The recce could not be missed, I had driven through the Dales countless times, and cycled toured the area on a number of occasions. But I knew that on foot across the hills, I would see sights not seen from the road.

The recce day was sublime; a lovely group of people, amazing scenery and incredible weather. It was that good, really.  We ran steadily most of the day, with a couple of stops for food and rest. Wayne is an amazing runner yet a modest gent, and ensured everyone kept up, gently encouraging without patronising.

What a lovely group of people!

The three climbs were outrageous, especially Ingleborough, where I was frightened to look down, in case I ended up down, if you see what I mean. I did end up horizontal a couple of times, but without real injury. I must learn to pick up my feet when running off road.

Up close and personal on Ingleborough

Being a beautiful day, the best of the year so far, the track was busy with families, groups, couples and individuals, all enjoying the outdoors in their own way.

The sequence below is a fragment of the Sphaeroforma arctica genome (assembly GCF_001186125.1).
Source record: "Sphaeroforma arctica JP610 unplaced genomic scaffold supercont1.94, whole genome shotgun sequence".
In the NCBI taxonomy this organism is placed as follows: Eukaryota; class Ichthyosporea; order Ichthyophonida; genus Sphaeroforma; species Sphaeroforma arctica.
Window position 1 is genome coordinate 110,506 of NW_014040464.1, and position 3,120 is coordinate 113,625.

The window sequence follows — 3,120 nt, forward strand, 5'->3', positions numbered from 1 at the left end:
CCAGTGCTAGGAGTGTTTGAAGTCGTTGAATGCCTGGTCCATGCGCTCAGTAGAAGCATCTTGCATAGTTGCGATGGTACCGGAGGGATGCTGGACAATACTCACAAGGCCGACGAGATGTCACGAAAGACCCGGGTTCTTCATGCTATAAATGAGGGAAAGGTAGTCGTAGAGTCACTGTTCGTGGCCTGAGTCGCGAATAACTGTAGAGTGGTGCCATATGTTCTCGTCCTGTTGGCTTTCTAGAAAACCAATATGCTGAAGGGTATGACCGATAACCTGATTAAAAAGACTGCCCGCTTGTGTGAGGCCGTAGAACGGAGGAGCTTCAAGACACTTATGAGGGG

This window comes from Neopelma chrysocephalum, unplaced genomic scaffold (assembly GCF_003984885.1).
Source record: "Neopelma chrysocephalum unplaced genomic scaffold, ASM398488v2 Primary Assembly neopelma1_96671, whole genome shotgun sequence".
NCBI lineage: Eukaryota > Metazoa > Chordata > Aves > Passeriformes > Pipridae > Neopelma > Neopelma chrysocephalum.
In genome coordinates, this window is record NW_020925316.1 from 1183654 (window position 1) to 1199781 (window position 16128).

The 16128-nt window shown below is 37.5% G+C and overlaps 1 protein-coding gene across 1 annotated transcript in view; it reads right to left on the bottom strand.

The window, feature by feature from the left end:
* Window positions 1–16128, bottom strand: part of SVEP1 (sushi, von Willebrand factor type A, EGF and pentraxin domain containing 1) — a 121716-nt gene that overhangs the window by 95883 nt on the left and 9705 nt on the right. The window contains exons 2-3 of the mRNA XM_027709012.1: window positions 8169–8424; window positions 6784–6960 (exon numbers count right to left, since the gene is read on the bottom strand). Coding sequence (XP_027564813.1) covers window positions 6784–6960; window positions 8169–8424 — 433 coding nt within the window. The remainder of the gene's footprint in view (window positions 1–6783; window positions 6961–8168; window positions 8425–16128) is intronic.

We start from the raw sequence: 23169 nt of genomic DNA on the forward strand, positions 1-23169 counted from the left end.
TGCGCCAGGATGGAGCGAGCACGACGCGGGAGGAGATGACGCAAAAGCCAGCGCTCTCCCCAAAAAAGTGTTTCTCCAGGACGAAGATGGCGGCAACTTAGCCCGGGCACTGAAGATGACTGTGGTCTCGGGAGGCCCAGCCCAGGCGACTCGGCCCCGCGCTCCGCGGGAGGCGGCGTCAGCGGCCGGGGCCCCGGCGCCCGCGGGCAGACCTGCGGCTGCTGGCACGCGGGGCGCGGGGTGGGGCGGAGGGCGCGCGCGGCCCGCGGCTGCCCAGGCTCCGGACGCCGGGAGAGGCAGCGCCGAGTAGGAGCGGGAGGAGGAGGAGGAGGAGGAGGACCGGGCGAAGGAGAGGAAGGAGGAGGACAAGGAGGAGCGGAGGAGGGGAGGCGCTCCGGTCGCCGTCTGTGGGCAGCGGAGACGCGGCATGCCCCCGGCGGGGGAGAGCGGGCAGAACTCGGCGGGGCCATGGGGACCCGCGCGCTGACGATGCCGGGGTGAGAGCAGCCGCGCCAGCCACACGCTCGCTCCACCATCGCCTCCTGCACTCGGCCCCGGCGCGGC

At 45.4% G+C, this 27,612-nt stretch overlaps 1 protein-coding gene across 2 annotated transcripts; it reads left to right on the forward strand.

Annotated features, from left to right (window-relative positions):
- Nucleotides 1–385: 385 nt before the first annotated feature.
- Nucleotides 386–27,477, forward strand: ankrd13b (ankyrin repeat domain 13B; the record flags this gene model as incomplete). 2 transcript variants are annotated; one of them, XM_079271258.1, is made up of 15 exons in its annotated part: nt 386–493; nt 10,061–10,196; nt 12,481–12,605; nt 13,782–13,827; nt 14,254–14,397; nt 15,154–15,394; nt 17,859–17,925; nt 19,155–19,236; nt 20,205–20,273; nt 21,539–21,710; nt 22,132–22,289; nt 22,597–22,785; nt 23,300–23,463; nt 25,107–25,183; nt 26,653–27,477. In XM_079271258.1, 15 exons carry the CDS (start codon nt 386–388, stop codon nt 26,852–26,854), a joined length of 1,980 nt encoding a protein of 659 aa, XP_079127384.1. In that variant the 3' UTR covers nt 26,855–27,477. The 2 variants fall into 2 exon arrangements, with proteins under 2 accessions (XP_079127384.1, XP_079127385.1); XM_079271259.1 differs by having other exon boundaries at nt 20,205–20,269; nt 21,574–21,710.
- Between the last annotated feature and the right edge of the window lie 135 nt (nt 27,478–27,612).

Post Pen-y-ghent Picnic

So out of the blue, I needed to practise ascents, instead of using them as convenient feeding/resting sessions. My loops around Sherwood and Clumber would never be the same again; I had suddenly discovered the two “big hills”, just before and a mile or two after Cresswell Crags were not actually hills at all.  They did not require scrambling techniques, careful pacing and a complete absence of anything like vertigo to climb them. The weather was not colder and windier at the top, and you could not see the sea. They were small undulations, nothing more. At least that’s what I told myself on my next visit to the forest. But until I lose another stone in weight, I won’t be totally convinced.

                                                                 Cresswell Crags

The one event that transformed my running this year, was Ronnie’s “Train Like a Champion” course, focussing on injury prevention (did I need this!), but also spending some time on running technique, or as runners call it, form. How to run.